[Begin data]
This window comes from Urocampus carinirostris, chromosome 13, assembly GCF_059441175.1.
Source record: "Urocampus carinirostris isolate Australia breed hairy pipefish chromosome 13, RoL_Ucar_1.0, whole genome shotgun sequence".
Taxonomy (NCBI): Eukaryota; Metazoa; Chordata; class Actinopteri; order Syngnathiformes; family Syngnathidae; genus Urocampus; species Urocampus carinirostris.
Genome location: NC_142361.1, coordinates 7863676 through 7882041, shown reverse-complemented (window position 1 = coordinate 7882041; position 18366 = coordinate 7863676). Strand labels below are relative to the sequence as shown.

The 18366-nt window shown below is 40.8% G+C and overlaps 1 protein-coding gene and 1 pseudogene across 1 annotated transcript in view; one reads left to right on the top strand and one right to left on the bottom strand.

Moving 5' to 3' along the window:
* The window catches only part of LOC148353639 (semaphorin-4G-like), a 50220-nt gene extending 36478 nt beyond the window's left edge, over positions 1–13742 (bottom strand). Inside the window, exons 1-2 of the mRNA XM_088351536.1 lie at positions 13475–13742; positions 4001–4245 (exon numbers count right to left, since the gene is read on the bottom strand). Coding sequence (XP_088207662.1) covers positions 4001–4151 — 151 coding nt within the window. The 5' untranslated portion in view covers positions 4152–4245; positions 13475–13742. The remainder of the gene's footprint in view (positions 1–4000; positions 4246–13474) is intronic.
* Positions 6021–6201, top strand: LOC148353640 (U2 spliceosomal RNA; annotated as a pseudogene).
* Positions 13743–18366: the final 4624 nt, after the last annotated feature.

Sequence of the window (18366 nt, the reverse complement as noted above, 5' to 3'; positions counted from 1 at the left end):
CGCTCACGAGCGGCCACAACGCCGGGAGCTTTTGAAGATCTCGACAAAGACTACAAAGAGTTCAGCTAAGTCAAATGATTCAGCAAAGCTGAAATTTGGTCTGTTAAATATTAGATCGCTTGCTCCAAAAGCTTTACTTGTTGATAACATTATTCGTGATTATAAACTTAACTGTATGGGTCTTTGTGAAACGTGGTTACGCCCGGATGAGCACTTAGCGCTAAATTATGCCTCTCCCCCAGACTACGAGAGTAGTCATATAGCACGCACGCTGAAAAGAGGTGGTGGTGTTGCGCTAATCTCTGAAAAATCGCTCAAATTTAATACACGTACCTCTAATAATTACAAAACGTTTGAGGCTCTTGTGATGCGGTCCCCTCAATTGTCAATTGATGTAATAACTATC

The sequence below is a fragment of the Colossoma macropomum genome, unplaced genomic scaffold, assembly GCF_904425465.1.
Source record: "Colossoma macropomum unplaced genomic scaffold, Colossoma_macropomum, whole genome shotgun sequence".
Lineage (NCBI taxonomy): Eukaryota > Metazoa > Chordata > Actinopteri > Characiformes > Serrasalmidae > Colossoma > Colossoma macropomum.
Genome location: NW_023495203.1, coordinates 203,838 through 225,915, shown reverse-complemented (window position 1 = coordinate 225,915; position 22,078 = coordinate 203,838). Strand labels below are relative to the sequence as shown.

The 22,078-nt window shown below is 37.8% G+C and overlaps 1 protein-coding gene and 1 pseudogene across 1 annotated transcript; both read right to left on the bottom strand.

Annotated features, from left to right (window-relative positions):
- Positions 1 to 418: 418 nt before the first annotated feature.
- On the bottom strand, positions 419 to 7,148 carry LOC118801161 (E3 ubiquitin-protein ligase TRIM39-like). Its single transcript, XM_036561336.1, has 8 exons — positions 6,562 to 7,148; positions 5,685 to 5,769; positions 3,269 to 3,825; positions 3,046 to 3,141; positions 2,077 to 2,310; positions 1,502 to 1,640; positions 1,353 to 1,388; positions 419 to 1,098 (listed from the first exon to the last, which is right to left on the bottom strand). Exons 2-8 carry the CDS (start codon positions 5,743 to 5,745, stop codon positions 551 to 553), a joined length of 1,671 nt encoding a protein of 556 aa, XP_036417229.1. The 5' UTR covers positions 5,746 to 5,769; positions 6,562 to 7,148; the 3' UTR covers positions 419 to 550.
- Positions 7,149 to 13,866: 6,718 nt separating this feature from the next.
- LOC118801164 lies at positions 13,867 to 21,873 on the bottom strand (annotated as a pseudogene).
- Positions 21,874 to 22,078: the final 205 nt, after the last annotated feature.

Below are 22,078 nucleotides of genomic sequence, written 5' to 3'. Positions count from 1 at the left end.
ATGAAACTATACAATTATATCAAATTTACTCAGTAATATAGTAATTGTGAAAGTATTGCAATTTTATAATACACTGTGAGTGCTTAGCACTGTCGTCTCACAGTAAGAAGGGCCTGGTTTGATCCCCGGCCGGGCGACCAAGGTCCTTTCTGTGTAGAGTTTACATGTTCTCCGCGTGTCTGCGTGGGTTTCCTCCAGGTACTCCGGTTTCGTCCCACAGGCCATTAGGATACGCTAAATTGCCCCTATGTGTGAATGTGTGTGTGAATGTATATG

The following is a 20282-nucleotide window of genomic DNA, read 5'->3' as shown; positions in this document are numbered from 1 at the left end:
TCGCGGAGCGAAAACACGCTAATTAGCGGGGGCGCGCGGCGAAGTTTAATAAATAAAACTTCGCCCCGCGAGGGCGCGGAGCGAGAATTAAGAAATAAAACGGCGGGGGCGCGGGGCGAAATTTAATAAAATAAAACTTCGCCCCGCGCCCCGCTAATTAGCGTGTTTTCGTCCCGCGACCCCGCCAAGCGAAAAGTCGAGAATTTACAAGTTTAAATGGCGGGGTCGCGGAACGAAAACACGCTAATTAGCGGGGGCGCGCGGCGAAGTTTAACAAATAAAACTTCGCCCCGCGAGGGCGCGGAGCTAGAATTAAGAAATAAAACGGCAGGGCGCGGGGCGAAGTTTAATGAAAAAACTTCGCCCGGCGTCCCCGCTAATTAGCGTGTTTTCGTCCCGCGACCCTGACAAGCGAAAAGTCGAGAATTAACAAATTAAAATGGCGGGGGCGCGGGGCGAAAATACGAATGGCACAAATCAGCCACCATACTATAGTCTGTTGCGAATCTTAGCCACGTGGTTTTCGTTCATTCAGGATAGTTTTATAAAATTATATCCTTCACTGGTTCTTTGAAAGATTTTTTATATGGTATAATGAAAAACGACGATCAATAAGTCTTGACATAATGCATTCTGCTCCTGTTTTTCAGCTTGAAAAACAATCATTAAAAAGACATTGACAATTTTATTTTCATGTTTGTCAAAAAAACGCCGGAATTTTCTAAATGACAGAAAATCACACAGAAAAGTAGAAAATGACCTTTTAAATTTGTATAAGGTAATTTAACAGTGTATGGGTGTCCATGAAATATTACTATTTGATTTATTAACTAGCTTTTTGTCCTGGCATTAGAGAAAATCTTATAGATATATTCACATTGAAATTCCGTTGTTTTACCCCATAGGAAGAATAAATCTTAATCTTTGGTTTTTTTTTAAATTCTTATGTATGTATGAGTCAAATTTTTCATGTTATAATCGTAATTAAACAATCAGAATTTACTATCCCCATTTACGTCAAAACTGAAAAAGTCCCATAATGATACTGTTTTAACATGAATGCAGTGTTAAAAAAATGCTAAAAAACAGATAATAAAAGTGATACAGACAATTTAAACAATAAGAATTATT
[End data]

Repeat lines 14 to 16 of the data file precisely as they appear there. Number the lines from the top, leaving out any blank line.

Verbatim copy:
Lineage (NCBI taxonomy): Eukaryota > Metazoa > Chordata > Actinopteri > Characiformes > Serrasalmidae > Colossoma > Colossoma macropomum.
Genome location: NW_023495203.1, coordinates 203,838 through 225,915, shown reverse-complemented (window position 1 = coordinate 225,915; position 22,078 = coordinate 203,838). Strand labels below are relative to the sequence as shown.

The 22,078-nt window shown below is 37.8% G+C and overlaps 1 protein-coding gene and 1 pseudogene across 1 annotated transcript; both read right to left on the bottom strand.